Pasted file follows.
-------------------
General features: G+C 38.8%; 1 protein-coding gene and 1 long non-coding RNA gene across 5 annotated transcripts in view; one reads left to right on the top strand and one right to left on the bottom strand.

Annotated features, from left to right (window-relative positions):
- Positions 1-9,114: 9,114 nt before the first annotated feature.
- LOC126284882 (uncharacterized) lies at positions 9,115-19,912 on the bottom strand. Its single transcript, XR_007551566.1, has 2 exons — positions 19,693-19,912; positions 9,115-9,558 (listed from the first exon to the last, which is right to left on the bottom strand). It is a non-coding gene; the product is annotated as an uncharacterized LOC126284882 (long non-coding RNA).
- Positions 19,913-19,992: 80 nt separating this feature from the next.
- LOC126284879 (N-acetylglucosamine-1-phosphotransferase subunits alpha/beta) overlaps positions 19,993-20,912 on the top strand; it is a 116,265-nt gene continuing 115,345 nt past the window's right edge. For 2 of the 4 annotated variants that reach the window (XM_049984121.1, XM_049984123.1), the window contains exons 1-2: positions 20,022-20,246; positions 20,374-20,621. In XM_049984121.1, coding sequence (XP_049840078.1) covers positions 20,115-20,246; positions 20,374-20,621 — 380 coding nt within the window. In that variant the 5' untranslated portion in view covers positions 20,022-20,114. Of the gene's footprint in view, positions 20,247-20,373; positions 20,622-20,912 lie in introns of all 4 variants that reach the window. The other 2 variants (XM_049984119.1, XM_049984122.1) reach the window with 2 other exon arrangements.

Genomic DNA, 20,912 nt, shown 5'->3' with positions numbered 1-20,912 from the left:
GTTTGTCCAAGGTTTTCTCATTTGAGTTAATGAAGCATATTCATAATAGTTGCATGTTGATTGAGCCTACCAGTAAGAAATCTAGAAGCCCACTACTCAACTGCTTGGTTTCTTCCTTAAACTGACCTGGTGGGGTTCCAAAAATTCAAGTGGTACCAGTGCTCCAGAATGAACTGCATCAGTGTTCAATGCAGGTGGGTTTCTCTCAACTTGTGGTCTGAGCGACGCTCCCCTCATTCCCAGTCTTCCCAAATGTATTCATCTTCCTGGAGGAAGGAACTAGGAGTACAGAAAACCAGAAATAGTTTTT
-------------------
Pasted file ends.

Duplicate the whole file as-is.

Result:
General features: G+C 38.8%; 1 protein-coding gene and 1 long non-coding RNA gene across 5 annotated transcripts in view; one reads left to right on the top strand and one right to left on the bottom strand.

Annotated features, from left to right (window-relative positions):
- Positions 1-9,114: 9,114 nt before the first annotated feature.
- LOC126284882 (uncharacterized) lies at positions 9,115-19,912 on the bottom strand. Its single transcript, XR_007551566.1, has 2 exons — positions 19,693-19,912; positions 9,115-9,558 (listed from the first exon to the last, which is right to left on the bottom strand). It is a non-coding gene; the product is annotated as an uncharacterized LOC126284882 (long non-coding RNA).
- Positions 19,913-19,992: 80 nt separating this feature from the next.
- LOC126284879 (N-acetylglucosamine-1-phosphotransferase subunits alpha/beta) overlaps positions 19,993-20,912 on the top strand; it is a 116,265-nt gene continuing 115,345 nt past the window's right edge. For 2 of the 4 annotated variants that reach the window (XM_049984121.1, XM_049984123.1), the window contains exons 1-2: positions 20,022-20,246; positions 20,374-20,621. In XM_049984121.1, coding sequence (XP_049840078.1) covers positions 20,115-20,246; positions 20,374-20,621 — 380 coding nt within the window. In that variant the 5' untranslated portion in view covers positions 20,022-20,114. Of the gene's footprint in view, positions 20,247-20,373; positions 20,622-20,912 lie in introns of all 4 variants that reach the window. The other 2 variants (XM_049984119.1, XM_049984122.1) reach the window with 2 other exon arrangements.

Genomic DNA, 20,912 nt, shown 5'->3' with positions numbered 1-20,912 from the left:
GTTTGTCCAAGGTTTTCTCATTTGAGTTAATGAAGCATATTCATAATAGTTGCATGTTGATTGAGCCTACCAGTAAGAAATCTAGAAGCCCACTACTCAACTGCTTGGTTTCTTCCTTAAACTGACCTGGTGGGGTTCCAAAAATTCAAGTGGTACCAGTGCTCCAGAATGAACTGCATCAGTGTTCAATGCAGGTGGGTTTCTCTCAACTTGTGGTCTGAGCGACGCTCCCCTCATTCCCAGTCTTCCCAAATGTATTCATCTTCCTGGAGGAAGGAACTAGGAGTACAGAAAACCAGAAATAGTTTTT